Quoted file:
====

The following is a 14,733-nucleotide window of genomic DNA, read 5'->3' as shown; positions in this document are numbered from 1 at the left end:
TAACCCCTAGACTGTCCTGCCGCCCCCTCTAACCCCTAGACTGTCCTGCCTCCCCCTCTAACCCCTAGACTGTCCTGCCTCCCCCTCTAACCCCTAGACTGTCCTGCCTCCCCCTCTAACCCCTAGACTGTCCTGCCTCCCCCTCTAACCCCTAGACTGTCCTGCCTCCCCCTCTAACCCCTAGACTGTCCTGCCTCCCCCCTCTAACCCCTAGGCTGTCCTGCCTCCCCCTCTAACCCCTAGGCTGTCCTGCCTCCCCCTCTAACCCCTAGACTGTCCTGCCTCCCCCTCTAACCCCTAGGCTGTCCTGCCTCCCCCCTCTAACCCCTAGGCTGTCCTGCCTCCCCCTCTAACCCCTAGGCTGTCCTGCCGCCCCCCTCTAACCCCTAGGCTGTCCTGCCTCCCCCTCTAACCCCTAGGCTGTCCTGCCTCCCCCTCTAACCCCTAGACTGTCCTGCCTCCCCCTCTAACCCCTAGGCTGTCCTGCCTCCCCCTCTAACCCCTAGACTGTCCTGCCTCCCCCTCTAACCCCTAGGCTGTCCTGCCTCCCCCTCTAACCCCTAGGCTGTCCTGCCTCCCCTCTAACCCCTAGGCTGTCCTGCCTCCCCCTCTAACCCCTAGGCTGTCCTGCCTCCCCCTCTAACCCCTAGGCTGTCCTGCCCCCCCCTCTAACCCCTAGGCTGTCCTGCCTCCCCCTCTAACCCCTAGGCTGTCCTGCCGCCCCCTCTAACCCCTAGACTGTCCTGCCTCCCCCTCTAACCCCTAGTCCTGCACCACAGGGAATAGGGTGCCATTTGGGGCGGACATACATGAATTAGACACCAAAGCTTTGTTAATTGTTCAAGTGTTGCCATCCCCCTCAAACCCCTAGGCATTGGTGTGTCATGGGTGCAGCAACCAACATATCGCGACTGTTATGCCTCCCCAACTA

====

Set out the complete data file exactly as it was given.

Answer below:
The following is a 14,733-nucleotide window of genomic DNA, read 5'->3' as shown; positions in this document are numbered from 1 at the left end:
TAACCCCTAGACTGTCCTGCCGCCCCCTCTAACCCCTAGACTGTCCTGCCTCCCCCTCTAACCCCTAGACTGTCCTGCCTCCCCCTCTAACCCCTAGACTGTCCTGCCTCCCCCTCTAACCCCTAGACTGTCCTGCCTCCCCCTCTAACCCCTAGACTGTCCTGCCTCCCCCTCTAACCCCTAGACTGTCCTGCCTCCCCCCTCTAACCCCTAGGCTGTCCTGCCTCCCCCTCTAACCCCTAGGCTGTCCTGCCTCCCCCTCTAACCCCTAGACTGTCCTGCCTCCCCCTCTAACCCCTAGGCTGTCCTGCCTCCCCCCTCTAACCCCTAGGCTGTCCTGCCTCCCCCTCTAACCCCTAGGCTGTCCTGCCGCCCCCCTCTAACCCCTAGGCTGTCCTGCCTCCCCCTCTAACCCCTAGGCTGTCCTGCCTCCCCCTCTAACCCCTAGACTGTCCTGCCTCCCCCTCTAACCCCTAGGCTGTCCTGCCTCCCCCTCTAACCCCTAGACTGTCCTGCCTCCCCCTCTAACCCCTAGGCTGTCCTGCCTCCCCCTCTAACCCCTAGGCTGTCCTGCCTCCCCTCTAACCCCTAGGCTGTCCTGCCTCCCCCTCTAACCCCTAGGCTGTCCTGCCTCCCCCTCTAACCCCTAGGCTGTCCTGCCCCCCCCTCTAACCCCTAGGCTGTCCTGCCTCCCCCTCTAACCCCTAGGCTGTCCTGCCGCCCCCTCTAACCCCTAGACTGTCCTGCCTCCCCCTCTAACCCCTAGTCCTGCACCACAGGGAATAGGGTGCCATTTGGGGCGGACATACATGAATTAGACACCAAAGCTTTGTTAATTGTTCAAGTGTTGCCATCCCCCTCAAACCCCTAGGCATTGGTGTGTCATGGGTGCAGCAACCAACATATCGCGACTGTTATGCCTCCCCAACTA